The Wire, created by David Simon (HBO, 2002-2008)
The language, violence, and sexuality in the five seasons of David Simon’s sprawling urban novel about Baltimore cops and drug dealers made it too rough for network TV and could turn many viewers away. But for those who stay to watch, Simon has fashioned a modern Dickensian tale of a city in decline, if not in its death throes. His unblinking critique of urban decay and desperation as well as political folly and corruption produces a rich and complex narrative that introduces us to sometimes mesmerizing characters.
At the heart of Simon’s drama, homicide detectives Jimmy McNulty and Lester Freamon and their not-so-merry band of cops, district attorneys, and judges pursue violent drug dealers warring for control of Baltimore’s heroin and cocaine traffic. When these two “natural police” are allowed to do their work, they can catch felons with the best of them. But in a crumbling and corrupt city, dozens of bureaucratic and political forces conspire to impede good police work—as well as good teaching, good politics, and good newspaper reporting.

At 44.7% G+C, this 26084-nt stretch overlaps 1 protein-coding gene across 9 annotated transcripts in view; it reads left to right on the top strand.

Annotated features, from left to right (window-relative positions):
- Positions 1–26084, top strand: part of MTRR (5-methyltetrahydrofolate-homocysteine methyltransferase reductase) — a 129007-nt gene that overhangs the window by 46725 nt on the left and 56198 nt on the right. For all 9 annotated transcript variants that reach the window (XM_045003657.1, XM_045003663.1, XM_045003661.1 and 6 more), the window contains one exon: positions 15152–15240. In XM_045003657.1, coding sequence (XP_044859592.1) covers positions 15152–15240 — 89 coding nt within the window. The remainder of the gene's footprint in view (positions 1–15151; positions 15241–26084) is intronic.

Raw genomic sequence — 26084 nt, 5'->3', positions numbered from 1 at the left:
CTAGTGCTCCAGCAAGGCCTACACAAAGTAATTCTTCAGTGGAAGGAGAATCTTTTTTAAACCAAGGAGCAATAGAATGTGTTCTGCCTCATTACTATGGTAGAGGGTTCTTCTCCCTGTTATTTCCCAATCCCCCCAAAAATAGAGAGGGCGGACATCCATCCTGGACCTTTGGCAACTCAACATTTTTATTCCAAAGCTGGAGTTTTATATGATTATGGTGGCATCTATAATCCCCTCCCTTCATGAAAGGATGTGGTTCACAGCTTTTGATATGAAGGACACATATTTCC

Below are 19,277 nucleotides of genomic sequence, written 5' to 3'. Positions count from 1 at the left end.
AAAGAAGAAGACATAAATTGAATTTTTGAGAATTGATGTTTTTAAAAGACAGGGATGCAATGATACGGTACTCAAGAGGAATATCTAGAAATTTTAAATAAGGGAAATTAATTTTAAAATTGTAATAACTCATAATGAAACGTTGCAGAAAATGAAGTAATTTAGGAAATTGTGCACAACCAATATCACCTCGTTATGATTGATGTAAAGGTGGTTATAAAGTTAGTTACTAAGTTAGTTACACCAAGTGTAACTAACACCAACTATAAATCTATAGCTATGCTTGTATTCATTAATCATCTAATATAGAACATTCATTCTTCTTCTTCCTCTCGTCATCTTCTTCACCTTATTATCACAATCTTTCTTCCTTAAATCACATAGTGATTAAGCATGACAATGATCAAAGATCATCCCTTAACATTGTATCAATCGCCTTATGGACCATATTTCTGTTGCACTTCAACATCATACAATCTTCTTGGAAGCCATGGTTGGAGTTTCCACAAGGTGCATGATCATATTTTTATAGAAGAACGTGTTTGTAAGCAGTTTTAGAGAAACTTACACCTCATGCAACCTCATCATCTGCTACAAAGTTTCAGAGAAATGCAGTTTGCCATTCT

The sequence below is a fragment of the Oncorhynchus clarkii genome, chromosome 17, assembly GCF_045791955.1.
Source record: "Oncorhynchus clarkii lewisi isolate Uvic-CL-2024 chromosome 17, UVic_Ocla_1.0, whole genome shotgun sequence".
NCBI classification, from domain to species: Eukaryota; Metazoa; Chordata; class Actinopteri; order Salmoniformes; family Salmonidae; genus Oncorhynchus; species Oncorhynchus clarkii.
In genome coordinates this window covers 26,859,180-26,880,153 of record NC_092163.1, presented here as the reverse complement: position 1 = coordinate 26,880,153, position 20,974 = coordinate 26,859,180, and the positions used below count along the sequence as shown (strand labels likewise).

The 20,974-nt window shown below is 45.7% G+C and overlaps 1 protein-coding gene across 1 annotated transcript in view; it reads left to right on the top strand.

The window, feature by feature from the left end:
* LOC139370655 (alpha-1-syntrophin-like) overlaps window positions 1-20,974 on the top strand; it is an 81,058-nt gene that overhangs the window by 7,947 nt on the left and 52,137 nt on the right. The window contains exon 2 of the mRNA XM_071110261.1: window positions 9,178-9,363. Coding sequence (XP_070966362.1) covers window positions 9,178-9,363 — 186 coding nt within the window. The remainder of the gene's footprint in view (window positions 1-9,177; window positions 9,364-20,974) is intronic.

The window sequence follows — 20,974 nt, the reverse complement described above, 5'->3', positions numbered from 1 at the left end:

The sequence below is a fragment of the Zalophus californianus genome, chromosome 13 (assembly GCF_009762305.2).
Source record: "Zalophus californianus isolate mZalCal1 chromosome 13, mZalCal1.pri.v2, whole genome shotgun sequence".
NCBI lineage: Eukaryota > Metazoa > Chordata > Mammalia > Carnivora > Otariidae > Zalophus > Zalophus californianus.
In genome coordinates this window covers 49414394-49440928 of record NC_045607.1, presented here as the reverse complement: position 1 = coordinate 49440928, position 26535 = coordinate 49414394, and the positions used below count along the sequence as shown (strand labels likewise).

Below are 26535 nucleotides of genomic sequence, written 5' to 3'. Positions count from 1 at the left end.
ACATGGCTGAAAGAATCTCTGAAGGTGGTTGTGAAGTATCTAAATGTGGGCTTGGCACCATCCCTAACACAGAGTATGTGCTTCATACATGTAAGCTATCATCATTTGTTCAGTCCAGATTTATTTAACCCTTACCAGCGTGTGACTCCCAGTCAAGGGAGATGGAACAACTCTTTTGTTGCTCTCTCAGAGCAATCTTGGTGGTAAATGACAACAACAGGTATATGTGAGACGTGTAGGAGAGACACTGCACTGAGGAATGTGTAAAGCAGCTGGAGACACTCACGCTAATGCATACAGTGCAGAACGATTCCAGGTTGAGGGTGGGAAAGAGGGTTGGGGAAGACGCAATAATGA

And this is the story The Wire tells so well—a story of police departments, public schools, city councils, unions, and newspapers overwhelmed by budget problems and cutbacks and run by a series of ambitious, corrupt, or inept bureaucrats interested only in protecting their turf or advancing their personal agendas. Here is the free market stripped of any sense of the neighborhood, citizenship, common good, or common sense.
But it is a lush tale, populated with Horatio Alger drug lords who study Adam Smith’s The Wealth of Nations, bow-tied assassins who must have the latest copy of Harper’s to go with their Qur’an, and Lone Ranger Robin Hoods who shut down more dealers than the cops. And it is full of heroic cops trying to be real police, courageous teachers showing up in the worst schools to do the impossible, and recovering addicts trying to make it one day at a time. It is a Dickens of a story.—